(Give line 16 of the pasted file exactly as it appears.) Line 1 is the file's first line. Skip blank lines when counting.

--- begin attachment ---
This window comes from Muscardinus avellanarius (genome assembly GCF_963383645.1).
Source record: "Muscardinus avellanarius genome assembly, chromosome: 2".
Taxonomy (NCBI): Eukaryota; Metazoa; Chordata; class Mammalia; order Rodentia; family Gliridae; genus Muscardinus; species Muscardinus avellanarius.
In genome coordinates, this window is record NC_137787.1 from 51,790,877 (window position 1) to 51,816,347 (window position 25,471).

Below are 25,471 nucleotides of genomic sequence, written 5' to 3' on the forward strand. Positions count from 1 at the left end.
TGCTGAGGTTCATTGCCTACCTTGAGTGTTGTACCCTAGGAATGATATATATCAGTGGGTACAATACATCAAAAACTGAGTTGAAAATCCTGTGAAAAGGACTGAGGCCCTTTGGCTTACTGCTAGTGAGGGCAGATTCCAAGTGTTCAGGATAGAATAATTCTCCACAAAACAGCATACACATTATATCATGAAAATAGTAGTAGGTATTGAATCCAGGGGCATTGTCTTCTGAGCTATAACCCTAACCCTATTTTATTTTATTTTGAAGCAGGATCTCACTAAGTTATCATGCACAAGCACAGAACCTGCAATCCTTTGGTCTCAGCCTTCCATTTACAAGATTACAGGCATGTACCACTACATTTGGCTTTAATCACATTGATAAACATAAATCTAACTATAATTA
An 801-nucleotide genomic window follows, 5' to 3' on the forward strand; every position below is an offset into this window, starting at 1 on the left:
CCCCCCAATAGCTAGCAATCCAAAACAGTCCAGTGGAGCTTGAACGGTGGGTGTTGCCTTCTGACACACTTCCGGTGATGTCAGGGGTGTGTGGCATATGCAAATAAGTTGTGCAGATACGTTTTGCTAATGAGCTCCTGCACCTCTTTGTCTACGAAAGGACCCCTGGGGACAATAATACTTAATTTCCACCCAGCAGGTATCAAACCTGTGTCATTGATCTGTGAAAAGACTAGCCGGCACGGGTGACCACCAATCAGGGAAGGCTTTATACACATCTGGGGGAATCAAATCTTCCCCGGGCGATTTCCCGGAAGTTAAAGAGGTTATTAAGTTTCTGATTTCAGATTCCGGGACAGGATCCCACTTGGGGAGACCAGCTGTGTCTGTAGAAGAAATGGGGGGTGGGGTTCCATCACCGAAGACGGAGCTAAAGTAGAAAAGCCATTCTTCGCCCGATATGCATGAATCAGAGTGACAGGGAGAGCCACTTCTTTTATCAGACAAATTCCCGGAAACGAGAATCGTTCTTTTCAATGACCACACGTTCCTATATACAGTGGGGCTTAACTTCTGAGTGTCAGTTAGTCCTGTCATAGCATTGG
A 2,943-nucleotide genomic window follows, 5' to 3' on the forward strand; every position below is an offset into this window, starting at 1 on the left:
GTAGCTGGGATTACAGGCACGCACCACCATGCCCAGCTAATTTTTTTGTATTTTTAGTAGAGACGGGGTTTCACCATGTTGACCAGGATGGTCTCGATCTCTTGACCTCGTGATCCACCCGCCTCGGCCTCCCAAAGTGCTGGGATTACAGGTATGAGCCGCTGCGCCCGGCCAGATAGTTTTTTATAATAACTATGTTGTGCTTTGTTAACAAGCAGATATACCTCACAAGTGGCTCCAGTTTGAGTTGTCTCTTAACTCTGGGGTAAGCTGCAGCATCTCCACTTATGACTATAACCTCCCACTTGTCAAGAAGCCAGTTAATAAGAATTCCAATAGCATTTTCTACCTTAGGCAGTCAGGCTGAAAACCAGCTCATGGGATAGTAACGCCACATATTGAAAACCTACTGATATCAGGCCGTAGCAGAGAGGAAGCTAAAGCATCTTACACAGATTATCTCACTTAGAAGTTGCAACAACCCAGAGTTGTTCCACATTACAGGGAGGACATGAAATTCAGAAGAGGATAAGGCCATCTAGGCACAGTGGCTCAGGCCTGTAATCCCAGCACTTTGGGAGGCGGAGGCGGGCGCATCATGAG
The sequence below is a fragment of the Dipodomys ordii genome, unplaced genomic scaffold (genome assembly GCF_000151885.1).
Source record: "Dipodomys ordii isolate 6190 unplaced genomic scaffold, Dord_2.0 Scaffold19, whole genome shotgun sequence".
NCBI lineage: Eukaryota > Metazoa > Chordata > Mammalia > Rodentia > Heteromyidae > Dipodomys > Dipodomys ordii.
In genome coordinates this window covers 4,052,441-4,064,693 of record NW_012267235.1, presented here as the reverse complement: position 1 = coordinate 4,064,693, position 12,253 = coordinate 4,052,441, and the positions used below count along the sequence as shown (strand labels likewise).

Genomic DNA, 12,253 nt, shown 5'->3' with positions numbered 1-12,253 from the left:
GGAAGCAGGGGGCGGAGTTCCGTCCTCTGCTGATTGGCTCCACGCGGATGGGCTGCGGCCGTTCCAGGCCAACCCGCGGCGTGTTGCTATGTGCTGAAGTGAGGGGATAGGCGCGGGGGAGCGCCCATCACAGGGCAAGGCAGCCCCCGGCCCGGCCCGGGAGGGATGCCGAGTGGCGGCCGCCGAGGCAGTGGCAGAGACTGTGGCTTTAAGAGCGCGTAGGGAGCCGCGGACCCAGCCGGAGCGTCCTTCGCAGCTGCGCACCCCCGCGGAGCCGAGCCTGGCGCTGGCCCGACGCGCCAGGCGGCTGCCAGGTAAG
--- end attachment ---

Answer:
GGAAGCAGGGGGCGGAGTTCCGTCCTCTGCTGATTGGCTCCACGCGGATGGGCTGCGGCCGTTCCAGGCCAACCCGCGGCGTGTTGCTATGTGCTGAAGTGAGGGGATAGGCGCGGGGGAGCGCCCATCACAGGGCAAGGCAGCCCCCGGCCCGGCCCGGGAGGGATGCCGAGTGGCGGCCGCCGAGGCAGTGGCAGAGACTGTGGCTTTAAGAGCGCGTAGGGAGCCGCGGACCCAGCCGGAGCGTCCTTCGCAGCTGCGCACCCCCGCGGAGCCGAGCCTGGCGCTGGCCCGACGCGCCAGGCGGCTGCCAGGTAAG